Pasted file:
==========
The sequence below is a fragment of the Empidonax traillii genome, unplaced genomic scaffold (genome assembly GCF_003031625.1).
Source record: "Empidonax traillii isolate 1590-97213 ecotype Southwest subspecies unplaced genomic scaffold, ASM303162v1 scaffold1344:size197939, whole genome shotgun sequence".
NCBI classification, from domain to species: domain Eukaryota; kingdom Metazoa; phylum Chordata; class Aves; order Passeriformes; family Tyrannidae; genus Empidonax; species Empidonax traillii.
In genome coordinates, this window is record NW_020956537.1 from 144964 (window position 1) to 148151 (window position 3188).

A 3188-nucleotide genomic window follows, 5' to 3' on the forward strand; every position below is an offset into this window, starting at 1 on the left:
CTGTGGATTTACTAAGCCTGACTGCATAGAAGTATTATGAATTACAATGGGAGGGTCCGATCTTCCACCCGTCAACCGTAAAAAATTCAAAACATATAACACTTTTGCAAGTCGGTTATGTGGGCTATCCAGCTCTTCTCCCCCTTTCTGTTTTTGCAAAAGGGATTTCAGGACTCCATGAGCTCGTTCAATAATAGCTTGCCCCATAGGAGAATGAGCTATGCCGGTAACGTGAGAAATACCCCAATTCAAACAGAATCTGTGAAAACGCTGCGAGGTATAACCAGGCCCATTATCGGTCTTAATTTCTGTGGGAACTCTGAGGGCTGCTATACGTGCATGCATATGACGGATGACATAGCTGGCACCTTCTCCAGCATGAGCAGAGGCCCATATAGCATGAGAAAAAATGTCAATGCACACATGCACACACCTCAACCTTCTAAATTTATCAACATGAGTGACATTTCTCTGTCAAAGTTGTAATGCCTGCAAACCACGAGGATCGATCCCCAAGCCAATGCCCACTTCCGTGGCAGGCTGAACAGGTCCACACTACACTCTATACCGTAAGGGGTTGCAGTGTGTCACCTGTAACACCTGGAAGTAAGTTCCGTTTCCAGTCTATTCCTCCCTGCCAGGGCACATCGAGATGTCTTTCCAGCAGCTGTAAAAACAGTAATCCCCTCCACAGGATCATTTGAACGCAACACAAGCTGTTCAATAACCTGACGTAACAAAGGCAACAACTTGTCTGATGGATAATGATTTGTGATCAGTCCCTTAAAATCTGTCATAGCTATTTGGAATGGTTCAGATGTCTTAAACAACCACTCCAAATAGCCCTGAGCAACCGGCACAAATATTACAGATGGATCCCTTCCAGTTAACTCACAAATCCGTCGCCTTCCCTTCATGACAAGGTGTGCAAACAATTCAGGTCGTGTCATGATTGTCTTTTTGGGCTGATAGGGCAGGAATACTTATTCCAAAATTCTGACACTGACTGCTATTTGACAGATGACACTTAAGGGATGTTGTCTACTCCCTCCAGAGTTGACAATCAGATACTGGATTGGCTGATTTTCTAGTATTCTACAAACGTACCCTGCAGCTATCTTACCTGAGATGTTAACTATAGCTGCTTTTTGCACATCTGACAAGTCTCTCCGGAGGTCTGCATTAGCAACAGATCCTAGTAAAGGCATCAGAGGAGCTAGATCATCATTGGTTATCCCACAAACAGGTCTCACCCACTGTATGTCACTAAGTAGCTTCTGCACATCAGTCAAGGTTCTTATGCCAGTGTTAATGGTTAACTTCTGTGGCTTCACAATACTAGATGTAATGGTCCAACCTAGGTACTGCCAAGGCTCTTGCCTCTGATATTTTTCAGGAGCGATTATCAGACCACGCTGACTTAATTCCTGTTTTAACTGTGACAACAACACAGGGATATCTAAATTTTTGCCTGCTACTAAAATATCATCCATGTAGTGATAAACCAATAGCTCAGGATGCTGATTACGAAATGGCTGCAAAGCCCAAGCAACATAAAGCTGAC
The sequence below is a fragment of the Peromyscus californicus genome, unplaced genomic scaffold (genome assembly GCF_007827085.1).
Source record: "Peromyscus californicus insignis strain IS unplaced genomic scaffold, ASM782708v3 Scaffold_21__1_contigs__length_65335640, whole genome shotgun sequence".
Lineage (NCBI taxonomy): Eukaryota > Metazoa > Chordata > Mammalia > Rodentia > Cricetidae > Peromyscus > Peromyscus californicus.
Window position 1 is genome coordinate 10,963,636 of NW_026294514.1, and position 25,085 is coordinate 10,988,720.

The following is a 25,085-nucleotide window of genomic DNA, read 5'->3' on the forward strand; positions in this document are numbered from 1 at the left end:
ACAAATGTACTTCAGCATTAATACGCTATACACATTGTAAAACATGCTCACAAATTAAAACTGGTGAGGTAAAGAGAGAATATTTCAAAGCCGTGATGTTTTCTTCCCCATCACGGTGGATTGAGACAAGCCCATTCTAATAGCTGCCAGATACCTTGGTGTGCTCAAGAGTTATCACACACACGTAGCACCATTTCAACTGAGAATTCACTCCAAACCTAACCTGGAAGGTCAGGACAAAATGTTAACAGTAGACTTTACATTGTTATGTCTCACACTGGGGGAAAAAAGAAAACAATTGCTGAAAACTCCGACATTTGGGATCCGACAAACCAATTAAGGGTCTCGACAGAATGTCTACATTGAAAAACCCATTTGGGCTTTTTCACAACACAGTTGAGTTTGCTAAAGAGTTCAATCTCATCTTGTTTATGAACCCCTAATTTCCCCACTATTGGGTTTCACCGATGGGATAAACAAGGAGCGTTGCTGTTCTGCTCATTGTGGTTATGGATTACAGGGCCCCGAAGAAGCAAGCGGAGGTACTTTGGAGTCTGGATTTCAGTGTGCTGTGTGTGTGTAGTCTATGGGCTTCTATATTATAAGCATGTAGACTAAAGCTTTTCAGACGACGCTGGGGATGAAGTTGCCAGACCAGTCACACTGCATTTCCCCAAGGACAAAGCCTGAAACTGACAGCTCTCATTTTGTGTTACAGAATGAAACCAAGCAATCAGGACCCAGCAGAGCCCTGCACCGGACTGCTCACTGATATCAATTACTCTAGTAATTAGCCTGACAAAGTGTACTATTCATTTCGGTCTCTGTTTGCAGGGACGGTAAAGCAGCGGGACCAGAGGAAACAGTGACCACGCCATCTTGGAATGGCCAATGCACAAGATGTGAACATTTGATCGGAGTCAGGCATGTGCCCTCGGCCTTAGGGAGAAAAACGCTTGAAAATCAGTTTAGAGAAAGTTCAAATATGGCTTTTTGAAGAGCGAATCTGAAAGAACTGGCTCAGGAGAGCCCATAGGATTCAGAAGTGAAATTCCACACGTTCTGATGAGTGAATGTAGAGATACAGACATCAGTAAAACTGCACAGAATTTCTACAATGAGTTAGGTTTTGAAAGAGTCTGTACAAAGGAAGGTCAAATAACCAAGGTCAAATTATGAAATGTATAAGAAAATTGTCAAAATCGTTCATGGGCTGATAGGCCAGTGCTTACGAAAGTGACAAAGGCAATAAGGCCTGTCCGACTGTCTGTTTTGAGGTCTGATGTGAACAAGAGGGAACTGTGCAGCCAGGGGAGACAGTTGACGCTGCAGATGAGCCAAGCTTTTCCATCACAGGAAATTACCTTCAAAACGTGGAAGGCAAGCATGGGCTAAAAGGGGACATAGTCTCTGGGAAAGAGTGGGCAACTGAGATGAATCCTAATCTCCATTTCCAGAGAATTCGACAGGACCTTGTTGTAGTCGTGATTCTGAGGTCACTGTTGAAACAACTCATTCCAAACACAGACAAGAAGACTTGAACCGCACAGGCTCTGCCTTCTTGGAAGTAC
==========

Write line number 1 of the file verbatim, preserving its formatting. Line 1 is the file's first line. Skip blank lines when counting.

The sequence below is a fragment of the Empidonax traillii genome, unplaced genomic scaffold (genome assembly GCF_003031625.1).